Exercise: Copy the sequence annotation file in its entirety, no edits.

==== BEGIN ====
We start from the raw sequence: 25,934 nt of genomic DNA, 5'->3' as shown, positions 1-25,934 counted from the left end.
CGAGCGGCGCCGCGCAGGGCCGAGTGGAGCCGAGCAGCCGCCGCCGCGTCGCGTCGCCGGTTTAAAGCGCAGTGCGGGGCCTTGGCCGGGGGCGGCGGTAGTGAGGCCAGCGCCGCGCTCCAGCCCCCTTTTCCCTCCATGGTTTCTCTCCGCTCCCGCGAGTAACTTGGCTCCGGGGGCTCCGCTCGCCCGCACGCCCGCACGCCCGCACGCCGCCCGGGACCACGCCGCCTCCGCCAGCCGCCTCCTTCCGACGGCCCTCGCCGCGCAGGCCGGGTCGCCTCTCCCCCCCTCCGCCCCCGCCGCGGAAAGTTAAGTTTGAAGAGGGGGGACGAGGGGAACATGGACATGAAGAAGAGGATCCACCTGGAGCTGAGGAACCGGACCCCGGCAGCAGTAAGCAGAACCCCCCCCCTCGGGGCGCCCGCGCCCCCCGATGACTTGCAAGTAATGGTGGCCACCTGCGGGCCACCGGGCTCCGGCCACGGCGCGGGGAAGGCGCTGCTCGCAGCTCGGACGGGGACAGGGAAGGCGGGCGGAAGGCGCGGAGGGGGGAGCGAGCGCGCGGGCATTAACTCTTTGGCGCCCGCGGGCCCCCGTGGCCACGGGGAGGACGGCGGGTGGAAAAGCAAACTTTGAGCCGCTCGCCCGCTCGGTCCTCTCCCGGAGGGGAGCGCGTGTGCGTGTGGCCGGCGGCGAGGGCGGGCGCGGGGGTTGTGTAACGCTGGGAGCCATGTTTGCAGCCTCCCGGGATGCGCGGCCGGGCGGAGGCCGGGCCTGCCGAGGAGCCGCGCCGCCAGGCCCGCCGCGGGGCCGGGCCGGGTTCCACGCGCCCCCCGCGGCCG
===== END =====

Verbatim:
We start from the raw sequence: 25,934 nt of genomic DNA, 5'->3' as shown, positions 1-25,934 counted from the left end.
CGAGCGGCGCCGCGCAGGGCCGAGTGGAGCCGAGCAGCCGCCGCCGCGTCGCGTCGCCGGTTTAAAGCGCAGTGCGGGGCCTTGGCCGGGGGCGGCGGTAGTGAGGCCAGCGCCGCGCTCCAGCCCCCTTTTCCCTCCATGGTTTCTCTCCGCTCCCGCGAGTAACTTGGCTCCGGGGGCTCCGCTCGCCCGCACGCCCGCACGCCCGCACGCCGCCCGGGACCACGCCGCCTCCGCCAGCCGCCTCCTTCCGACGGCCCTCGCCGCGCAGGCCGGGTCGCCTCTCCCCCCCTCCGCCCCCGCCGCGGAAAGTTAAGTTTGAAGAGGGGGGACGAGGGGAACATGGACATGAAGAAGAGGATCCACCTGGAGCTGAGGAACCGGACCCCGGCAGCAGTAAGCAGAACCCCCCCCCTCGGGGCGCCCGCGCCCCCCGATGACTTGCAAGTAATGGTGGCCACCTGCGGGCCACCGGGCTCCGGCCACGGCGCGGGGAAGGCGCTGCTCGCAGCTCGGACGGGGACAGGGAAGGCGGGCGGAAGGCGCGGAGGGGGGAGCGAGCGCGCGGGCATTAACTCTTTGGCGCCCGCGGGCCCCCGTGGCCACGGGGAGGACGGCGGGTGGAAAAGCAAACTTTGAGCCGCTCGCCCGCTCGGTCCTCTCCCGGAGGGGAGCGCGTGTGCGTGTGGCCGGCGGCGAGGGCGGGCGCGGGGGTTGTGTAACGCTGGGAGCCATGTTTGCAGCCTCCCGGGATGCGCGGCCGGGCGGAGGCCGGGCCTGCCGAGGAGCCGCGCCGCCAGGCCCGCCGCGGGGCCGGGCCGGGTTCCACGCGCCCCCCGCGGCCG